Bell’s practice draws on the world around her, focusing on the observation of nature. She both borrows from and abstracts aspects of flora and fauna to reveal her signature hybridized forms. Delightful and delicate, Bell’s sculptures investigate the boundaries between color, material, and form. Playful amalgams encompassing many media, the works are thoughtfully constructed and balanced, embedded in the formal language of spatial composition. Unexpected color, contrasting materials, diverse textures and distinctive shapes are all at play—straddling the space between representation and abstraction.
Roberley Bell’s work has been exhibited internationally. She is the recipient of numerous fellowships including awards from the New York Foundation for the Arts, a Pollock Krasner Fellowship, and a Senior Scholar Fulbright to Turkey. Her numerous residencies include Stadt Künstlerhaus, Salzburg, Austria; The International Studio Program in New York City; and Sculpture Space in Utica, NY; among others. Most recently, she was awarded a residency at the Cite International in Paris. Bell lives in Pelham, MA, and maintains her studio in Easthampton.
www.roberleybell.com
@roberleybell

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13. Penny Arcade, FF Alumn, now online at Patreon

Just uploaded to my Patreon page a performance I did in 2011 when Vallejo Gantner, then artistic director of PS122, invited me to do an eight-minute performance for their annual benefit. I had not performed at PS 122 since the departure of artistic director Mark Russell in 2002. Here's a short excerpt. You can join Patreon for as little as $2/month and view the entire performance. https://www.patreon.com/Penny_Arcade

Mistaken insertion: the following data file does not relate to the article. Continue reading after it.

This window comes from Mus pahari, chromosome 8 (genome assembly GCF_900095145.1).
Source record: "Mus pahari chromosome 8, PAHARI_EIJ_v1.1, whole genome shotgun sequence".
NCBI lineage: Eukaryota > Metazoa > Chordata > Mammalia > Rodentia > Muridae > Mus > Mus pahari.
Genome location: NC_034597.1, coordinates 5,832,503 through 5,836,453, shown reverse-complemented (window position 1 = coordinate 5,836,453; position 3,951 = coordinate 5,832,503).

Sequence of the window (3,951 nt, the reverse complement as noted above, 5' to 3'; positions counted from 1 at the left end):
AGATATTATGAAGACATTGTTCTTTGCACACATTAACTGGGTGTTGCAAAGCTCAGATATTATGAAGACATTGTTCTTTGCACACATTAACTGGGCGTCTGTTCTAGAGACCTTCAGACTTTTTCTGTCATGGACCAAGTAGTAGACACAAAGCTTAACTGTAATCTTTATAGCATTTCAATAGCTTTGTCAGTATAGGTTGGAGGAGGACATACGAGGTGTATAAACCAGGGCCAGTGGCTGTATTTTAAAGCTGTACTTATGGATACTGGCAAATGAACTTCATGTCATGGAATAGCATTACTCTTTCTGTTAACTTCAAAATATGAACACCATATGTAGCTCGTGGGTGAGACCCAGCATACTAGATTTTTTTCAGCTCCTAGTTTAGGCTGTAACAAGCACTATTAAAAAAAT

As is my style, I improvised the one-off performance. I enjoy going on stage with only IDEAS and trying to make theatre out of NOTHING. I brought a small bag with a little derringer lighter I bought at a truck stop. It had a red beam…and I decided that would be my prop.
I discussed with Steve Zehentner my long-time collaborator a three-part structure. We didn’t rehearse. Steve improvised the music live. The third part would start when stage manager Lori E Seid yelled, “Start now!”, signaling the last 12 seconds where the lights would do a slow fade leaving me in the dark.
The piece focused on all the people who once worked in the space and the reality of my not having performed in the space that had been my home theatre in New York since 1985. I also revealed how I had long dealt with my career frustration over the years in the Not For Profit Industrial Complex, and broke down the categories that make it up: The arts administrators, the boards and funders, the artists, and the critics. I also spoke about the difference between the Avant-Garde and the rear guard.